To provide facsimile of natural environments through photo-illustration & animation (possible)
To create animal characters that reflect the characteristics of their species in reality (possible)
Foster responding with immediacy
Emphasize the positive in the form of life-affirming visual feedback, rather than violent or destructive results of user actions.
This is a rough draft of the youthful characters. We may age them a bit more so that they’re slightly older than the players themselves, and the style is subject to change as well, pending feedback and further thinking. They may have a slightly more realistic look-and-feel, like the characters in Hergé’s Adventures of Tintin.
These characters represent some of the key figures the player will encounter: young Basho, his friends Yoshi and Satoko, a typical villager, and Yoshi and Satoko’s samurai father, who overlooks the village.
This a rough draft of the characters. The design style may evolve into a more realistic one pending feedback. There can also be many other animals in this world, as evidenced by the collectibles, which include animals that also double as season words in traditional haiku poetry (for instance, we know a robin also signifies spring).
The frog lives in the pond; the rabbit, the fields. They also signify spring. The deer have a mournful call in the autumn forests. The bear sometimes wanders into the blueberry bushes on the transition between fields and forest. This transitional space has the most environmental diversity. The Japanese woodpecker can be heard tapping in the treetops. The snow monkey enjoys wintertime in the forest as well.
Animals in the environment may have a more realistic look
Haiku are about attentiveness and observation. For that reason, while our main characters might be a bit more cartoony or abstracted, the animals in the environment, and the landscape itself, should be more pictorial and realistic. This type of balance can be seen in classic illustrated works such as Hergé’s Adventures of Tintin.
The sketches below explore a more realistic look. Click on them to enlarge.
Players can explore Basho’s world around Ueno Castle with his friends Yoshi, Satoko, and the animals. Each animal inhabits a unique environment: pond, fields, and forest. In these environments, players can collect items for a season journal based on what they observe. Note the growing wooden village that’s encroaching the flower and grain-filled fields. Villagers are beginning to manipulate the streams and cut down the trees.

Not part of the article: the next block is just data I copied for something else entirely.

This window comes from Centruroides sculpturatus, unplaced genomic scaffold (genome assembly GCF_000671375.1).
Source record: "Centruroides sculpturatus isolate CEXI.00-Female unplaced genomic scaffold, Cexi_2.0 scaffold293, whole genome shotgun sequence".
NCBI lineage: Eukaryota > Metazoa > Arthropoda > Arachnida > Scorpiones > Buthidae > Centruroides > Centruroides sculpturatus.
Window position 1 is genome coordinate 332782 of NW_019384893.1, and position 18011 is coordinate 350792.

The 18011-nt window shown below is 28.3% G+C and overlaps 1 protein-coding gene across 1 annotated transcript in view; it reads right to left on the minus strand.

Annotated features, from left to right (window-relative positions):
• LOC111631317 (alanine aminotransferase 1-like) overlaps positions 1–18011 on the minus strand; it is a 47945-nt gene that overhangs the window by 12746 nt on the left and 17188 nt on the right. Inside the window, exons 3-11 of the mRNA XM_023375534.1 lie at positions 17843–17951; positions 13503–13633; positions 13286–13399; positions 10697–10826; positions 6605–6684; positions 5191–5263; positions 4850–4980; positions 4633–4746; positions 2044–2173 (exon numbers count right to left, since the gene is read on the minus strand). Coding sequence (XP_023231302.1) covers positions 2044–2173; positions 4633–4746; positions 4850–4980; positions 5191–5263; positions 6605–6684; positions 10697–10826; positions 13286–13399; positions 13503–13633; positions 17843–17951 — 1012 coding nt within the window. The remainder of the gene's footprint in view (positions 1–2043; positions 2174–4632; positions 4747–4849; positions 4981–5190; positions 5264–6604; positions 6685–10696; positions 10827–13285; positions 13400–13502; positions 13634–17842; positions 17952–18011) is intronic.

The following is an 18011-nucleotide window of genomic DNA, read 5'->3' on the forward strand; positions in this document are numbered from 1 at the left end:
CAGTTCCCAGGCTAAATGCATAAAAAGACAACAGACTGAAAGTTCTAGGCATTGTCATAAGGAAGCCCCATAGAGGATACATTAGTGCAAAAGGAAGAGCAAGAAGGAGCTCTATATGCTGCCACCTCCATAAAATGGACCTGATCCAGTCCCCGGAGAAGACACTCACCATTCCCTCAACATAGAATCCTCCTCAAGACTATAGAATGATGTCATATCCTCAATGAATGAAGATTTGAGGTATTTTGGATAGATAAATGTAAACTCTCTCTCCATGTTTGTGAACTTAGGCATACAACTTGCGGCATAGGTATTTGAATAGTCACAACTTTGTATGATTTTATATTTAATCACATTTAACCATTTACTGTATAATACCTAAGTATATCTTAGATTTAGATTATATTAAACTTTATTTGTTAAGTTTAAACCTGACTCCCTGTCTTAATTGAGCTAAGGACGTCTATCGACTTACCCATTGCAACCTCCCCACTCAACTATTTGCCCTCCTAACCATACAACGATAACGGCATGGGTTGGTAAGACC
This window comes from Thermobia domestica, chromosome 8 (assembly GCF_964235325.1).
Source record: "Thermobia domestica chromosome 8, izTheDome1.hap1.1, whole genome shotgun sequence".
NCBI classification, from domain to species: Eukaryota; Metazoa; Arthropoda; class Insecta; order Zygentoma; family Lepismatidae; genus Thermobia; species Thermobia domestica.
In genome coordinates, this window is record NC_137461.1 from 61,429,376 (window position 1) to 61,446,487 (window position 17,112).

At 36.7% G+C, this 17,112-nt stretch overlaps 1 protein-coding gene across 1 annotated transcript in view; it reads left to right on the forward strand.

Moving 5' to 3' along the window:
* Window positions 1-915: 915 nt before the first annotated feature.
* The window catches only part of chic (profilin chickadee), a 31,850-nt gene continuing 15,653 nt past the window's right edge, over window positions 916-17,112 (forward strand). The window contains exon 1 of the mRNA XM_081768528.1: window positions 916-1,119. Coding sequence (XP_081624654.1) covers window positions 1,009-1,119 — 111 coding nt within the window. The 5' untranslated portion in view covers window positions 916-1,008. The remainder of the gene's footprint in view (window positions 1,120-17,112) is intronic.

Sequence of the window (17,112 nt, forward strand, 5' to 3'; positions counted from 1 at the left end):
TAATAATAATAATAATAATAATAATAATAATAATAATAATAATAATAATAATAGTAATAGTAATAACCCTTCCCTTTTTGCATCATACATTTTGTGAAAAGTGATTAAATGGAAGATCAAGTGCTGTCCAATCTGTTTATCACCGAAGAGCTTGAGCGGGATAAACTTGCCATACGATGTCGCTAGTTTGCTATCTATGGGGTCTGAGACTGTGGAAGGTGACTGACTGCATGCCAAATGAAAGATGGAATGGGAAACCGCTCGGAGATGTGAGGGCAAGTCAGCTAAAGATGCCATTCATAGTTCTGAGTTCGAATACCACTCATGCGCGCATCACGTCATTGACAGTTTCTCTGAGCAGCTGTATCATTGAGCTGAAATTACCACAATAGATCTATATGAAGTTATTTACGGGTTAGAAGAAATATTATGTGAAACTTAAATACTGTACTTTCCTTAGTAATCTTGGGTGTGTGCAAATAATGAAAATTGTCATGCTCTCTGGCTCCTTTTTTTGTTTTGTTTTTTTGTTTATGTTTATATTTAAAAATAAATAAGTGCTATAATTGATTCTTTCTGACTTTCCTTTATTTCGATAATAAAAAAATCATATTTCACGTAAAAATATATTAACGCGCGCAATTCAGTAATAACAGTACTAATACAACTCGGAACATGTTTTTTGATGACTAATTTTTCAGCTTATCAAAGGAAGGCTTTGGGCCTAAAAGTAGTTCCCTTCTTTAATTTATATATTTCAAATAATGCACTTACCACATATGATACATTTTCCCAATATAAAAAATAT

The goal: create haiku that help the villagers appreciate nature the way the animals do so they too can live in harmony with nature.
Collectibles help a player fill up the scrapbook in their seasonal journal—images encountered through the gameplay that can be turned into words used in poems. An example of the seasonal journal is shown below.
Collectibles in the game environment. You can sort by season, type, location, and sense.
These sketches are exploring the environment for the game. We intend the game to look like 2D art, either actual photo and illustration hybrids, or the kind found in classic illustrated books, but with depth and multiple planes, as in this parallax scrolling example from Google Doodle about Leo Tolstoy. The environment will need to be rich enough to accomodate exploration and magnification on details. Styles we’re considering include photoillustration and Japanese prints.
User experience frames (rough sketches & continuously updated)
2018 writing and presentations related to this design idea
Read a presentation about this design idea that I gave at Penn State in July 2018.
For an in-depth read about this presentation, and the research behind it, please read my Medium essay, How digital humanists might help close gaps in learning experiences.